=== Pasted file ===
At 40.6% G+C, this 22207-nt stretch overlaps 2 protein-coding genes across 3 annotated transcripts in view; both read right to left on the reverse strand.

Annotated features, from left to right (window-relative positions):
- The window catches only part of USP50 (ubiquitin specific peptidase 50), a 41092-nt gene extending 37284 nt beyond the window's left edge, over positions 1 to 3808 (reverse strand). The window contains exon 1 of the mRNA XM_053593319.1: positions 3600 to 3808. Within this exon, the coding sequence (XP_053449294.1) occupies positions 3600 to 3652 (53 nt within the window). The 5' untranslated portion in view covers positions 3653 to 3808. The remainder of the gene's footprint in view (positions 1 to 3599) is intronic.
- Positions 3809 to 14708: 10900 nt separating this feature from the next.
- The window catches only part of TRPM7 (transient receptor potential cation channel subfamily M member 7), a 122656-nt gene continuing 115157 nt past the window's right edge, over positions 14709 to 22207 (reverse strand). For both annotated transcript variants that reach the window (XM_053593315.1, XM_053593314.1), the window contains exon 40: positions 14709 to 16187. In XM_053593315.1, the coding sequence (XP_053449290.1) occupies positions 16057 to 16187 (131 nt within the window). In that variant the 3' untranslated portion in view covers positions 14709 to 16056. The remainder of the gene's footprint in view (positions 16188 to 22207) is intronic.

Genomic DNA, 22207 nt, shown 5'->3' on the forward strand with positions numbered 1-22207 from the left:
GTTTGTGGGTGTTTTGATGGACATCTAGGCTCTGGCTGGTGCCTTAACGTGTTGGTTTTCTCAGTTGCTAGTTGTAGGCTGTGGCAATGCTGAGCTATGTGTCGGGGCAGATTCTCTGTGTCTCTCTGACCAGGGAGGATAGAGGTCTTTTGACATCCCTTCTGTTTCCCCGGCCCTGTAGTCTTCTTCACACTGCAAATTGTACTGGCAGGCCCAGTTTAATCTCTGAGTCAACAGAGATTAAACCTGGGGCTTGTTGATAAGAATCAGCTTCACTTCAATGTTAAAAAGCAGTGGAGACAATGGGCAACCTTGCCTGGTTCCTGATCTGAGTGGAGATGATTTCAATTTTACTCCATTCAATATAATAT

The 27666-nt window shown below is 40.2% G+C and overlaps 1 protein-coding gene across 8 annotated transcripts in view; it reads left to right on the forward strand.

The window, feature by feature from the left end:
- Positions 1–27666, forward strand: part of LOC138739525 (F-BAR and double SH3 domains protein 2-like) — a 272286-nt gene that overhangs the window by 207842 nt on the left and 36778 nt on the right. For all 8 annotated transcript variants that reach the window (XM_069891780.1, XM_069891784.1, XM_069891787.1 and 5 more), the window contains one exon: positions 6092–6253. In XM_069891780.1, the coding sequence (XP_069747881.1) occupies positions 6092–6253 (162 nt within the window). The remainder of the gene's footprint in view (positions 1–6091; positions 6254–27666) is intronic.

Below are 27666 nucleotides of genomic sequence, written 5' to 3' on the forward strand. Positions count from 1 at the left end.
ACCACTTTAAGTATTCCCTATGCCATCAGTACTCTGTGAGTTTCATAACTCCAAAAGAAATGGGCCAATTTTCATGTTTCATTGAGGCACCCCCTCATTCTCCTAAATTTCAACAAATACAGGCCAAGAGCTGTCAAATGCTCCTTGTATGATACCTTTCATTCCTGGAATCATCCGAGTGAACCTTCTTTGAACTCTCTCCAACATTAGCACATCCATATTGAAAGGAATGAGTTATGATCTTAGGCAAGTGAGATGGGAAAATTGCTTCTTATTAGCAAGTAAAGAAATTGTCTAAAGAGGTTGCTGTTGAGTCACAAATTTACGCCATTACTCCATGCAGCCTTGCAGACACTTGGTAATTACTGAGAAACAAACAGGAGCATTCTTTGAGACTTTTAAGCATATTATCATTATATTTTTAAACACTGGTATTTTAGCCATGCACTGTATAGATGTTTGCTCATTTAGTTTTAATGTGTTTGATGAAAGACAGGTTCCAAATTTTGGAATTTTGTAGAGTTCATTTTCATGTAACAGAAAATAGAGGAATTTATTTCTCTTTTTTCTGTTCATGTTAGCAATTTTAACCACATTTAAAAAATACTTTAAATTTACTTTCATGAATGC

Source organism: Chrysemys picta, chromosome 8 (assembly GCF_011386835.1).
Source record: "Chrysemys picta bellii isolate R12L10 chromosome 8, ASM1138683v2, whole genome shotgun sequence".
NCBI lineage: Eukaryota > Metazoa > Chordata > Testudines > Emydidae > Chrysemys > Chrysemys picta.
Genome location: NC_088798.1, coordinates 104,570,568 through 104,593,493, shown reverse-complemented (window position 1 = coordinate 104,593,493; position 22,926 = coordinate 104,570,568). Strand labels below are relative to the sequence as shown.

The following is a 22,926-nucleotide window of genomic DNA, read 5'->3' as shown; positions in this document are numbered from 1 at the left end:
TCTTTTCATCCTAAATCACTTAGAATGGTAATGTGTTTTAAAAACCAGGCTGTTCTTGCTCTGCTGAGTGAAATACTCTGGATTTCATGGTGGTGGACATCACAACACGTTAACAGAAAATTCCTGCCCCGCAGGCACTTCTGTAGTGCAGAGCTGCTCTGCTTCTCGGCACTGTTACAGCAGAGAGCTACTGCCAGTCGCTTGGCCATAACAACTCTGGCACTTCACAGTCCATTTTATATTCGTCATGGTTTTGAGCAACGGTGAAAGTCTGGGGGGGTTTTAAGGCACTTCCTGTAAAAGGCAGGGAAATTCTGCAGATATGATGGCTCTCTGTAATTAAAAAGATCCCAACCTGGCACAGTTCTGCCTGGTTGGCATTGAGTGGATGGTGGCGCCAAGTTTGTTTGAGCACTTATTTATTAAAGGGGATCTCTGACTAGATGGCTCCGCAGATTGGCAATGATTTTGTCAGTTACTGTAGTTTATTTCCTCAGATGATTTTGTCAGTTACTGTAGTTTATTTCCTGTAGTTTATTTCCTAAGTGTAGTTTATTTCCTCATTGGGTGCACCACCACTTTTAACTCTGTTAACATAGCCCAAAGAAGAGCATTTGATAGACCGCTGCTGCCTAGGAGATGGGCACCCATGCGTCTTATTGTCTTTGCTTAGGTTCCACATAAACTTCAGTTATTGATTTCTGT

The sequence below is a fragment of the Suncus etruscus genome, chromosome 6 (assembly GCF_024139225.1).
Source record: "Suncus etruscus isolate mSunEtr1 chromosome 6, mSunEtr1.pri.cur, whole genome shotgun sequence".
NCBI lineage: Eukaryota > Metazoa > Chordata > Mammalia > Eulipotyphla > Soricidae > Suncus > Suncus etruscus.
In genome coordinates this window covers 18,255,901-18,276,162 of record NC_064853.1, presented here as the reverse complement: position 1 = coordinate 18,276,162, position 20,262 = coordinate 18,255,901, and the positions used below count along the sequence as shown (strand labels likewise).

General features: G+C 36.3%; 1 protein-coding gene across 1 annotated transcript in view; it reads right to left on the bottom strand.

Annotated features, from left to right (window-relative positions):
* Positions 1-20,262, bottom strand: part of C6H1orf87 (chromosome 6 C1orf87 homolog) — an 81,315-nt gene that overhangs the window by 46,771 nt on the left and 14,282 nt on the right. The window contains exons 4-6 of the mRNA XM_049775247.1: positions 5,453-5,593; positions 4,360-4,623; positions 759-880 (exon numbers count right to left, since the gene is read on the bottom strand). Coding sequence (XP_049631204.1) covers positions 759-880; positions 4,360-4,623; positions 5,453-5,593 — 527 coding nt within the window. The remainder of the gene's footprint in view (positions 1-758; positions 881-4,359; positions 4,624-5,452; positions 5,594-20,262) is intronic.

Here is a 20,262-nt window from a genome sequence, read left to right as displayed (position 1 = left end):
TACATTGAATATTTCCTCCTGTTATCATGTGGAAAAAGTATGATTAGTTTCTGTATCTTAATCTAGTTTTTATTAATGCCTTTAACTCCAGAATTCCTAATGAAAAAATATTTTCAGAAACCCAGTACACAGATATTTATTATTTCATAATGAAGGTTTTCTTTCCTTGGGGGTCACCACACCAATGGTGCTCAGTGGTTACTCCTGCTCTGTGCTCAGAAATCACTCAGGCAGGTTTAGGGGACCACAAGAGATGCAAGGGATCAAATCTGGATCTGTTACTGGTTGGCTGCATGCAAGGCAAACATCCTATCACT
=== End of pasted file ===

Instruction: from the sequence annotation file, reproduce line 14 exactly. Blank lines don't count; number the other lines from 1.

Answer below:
Source record: "Chrysemys picta bellii isolate R12L10 chromosome 8, ASM1138683v2, whole genome shotgun sequence".